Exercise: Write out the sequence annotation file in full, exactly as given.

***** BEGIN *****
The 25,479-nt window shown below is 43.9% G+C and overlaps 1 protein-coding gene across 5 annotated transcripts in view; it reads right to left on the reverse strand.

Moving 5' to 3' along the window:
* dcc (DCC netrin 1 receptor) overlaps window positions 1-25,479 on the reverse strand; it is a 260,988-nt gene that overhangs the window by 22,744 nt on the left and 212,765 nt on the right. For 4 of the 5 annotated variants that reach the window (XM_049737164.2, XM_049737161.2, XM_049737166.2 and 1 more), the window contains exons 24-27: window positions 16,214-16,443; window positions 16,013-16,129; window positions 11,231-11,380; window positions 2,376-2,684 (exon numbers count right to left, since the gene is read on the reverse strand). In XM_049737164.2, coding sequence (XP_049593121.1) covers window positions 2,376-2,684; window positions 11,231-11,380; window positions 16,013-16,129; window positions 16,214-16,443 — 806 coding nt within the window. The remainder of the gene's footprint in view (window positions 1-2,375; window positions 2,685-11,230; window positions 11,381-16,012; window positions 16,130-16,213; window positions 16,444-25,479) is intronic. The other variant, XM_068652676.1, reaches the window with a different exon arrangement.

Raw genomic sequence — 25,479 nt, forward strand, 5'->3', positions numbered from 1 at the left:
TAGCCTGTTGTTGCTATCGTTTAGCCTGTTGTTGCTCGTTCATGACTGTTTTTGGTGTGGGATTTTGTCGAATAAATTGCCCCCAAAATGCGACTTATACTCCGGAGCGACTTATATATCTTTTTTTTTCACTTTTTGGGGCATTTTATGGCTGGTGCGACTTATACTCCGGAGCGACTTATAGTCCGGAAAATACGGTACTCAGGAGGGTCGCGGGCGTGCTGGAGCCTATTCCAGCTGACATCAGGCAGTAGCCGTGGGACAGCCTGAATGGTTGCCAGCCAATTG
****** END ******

The 25,479-nt window shown below is 43.9% G+C and overlaps 1 protein-coding gene across 5 annotated transcripts in view; it reads right to left on the reverse strand.

Moving 5' to 3' along the window:
* dcc (DCC netrin 1 receptor) overlaps window positions 1-25,479 on the reverse strand; it is a 260,988-nt gene that overhangs the window by 22,744 nt on the left and 212,765 nt on the right. For 4 of the 5 annotated variants that reach the window (XM_049737164.2, XM_049737161.2, XM_049737166.2 and 1 more), the window contains exons 24-27: window positions 16,214-16,443; window positions 16,013-16,129; window positions 11,231-11,380; window positions 2,376-2,684 (exon numbers count right to left, since the gene is read on the reverse strand). In XM_049737164.2, coding sequence (XP_049593121.1) covers window positions 2,376-2,684; window positions 11,231-11,380; window positions 16,013-16,129; window positions 16,214-16,443 — 806 coding nt within the window. The remainder of the gene's footprint in view (window positions 1-2,375; window positions 2,685-11,230; window positions 11,381-16,012; window positions 16,130-16,213; window positions 16,444-25,479) is intronic. The other variant, XM_068652676.1, reaches the window with a different exon arrangement.

Raw genomic sequence — 25,479 nt, forward strand, 5'->3', positions numbered from 1 at the left:
TAGCCTGTTGTTGCTATCGTTTAGCCTGTTGTTGCTCGTTCATGACTGTTTTTGGTGTGGGATTTTGTCGAATAAATTGCCCCCAAAATGCGACTTATACTCCGGAGCGACTTATATATCTTTTTTTTTCACTTTTTGGGGCATTTTATGGCTGGTGCGACTTATACTCCGGAGCGACTTATAGTCCGGAAAATACGGTACTCAGGAGGGTCGCGGGCGTGCTGGAGCCTATTCCAGCTGACATCAGGCAGTAGCCGTGGGACAGCCTGAATGGTTGCCAGCCAATTG